In October and November I will return to India again to work with Nirman helping the American students. I hope and plan to be back by Thanksgiving.
So it will be a while before we are back home and settled back in Holland. Please stay in touch with me. I love to get your emails and hear how you are doing and I always respond. While I am not a person who gets homesick very often, you are all on my mind and I think of you often.
January 2nd, 2009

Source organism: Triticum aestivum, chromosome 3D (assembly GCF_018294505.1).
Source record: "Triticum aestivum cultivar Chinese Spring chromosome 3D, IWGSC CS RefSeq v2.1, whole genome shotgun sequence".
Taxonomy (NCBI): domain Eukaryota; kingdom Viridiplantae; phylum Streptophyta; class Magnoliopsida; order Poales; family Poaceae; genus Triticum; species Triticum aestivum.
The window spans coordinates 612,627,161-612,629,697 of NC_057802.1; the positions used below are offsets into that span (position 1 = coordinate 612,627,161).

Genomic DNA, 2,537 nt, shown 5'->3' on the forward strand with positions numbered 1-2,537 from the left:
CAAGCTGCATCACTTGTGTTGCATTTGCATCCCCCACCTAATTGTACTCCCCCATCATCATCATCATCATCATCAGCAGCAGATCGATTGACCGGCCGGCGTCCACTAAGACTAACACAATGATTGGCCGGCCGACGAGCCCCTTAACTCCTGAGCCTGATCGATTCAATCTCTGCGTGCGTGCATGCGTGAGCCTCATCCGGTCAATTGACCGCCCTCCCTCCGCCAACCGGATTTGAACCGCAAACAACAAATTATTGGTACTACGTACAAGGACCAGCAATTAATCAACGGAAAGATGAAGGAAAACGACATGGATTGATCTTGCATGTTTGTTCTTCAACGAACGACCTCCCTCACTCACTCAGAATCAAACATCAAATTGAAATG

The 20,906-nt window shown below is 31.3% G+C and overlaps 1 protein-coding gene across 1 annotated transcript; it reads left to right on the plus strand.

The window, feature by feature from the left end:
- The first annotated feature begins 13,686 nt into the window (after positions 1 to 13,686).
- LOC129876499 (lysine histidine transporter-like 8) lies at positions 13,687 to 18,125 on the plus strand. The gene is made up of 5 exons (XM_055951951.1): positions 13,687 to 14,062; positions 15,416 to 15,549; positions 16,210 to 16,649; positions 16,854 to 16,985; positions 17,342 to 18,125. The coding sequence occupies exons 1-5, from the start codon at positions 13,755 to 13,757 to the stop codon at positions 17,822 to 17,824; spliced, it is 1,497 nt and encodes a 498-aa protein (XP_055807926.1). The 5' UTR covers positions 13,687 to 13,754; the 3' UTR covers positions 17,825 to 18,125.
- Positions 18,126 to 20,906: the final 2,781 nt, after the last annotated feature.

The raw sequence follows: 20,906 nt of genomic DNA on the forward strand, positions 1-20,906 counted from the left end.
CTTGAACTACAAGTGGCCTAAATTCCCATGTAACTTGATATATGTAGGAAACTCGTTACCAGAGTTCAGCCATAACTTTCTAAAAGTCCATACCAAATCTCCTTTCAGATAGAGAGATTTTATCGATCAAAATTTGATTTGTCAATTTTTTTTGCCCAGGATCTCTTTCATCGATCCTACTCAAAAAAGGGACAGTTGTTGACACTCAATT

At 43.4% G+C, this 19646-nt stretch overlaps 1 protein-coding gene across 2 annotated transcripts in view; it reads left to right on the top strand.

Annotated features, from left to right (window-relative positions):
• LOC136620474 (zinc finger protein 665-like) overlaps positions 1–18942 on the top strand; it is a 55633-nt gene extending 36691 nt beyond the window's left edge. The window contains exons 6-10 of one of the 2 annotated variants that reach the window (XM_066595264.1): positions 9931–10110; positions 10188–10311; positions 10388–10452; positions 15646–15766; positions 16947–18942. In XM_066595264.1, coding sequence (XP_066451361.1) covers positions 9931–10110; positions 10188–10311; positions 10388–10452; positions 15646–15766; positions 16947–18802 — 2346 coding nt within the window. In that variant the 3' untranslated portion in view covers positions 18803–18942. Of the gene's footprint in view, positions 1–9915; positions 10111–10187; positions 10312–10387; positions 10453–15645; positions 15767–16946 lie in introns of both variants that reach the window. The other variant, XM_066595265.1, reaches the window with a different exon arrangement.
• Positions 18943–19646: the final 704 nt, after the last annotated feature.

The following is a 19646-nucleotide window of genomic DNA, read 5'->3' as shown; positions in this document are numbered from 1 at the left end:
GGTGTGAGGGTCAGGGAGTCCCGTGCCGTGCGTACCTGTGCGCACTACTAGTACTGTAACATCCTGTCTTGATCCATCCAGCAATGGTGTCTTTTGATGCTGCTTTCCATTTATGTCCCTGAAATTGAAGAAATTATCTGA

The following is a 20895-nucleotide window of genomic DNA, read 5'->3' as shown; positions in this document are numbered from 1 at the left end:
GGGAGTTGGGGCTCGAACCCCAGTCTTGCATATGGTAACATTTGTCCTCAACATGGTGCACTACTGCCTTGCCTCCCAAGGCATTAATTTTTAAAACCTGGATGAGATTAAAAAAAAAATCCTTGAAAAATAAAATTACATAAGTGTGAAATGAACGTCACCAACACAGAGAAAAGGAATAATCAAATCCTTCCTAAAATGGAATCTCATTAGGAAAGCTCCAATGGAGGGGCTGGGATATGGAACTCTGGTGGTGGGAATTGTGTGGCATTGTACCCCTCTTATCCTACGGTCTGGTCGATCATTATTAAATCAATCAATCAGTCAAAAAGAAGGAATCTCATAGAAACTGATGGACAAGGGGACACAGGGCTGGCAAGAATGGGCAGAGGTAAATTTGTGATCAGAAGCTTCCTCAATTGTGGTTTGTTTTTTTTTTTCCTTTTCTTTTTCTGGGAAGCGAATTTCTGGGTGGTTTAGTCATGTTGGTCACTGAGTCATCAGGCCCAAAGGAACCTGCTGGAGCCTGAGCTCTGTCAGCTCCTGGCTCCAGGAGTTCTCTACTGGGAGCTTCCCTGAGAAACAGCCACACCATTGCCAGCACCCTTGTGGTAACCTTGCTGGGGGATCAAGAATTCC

For New Years Eve we went to the area behind the cathedral. in Lund, Sweden. The sky was cold and black and the 6th century cathedral was softly lit up on the outside showing off all of the little arches and columns, and the solid, tall, dark towers. To the north is the white stone bishop's palace with its giant fountain. To the Northeast and East are old red brick buildings that were once part of the cathedral community but are now part of the university. In the center of these very old buildings is an area about the size of a football field but is filled with the tallest trees you can imagine. Their bare, black branches are like a black lace ceiling under the night sky. The streets are cobblestone and the buildings outside of the area are half timbered medieval homes one one side or old stone stores on the other.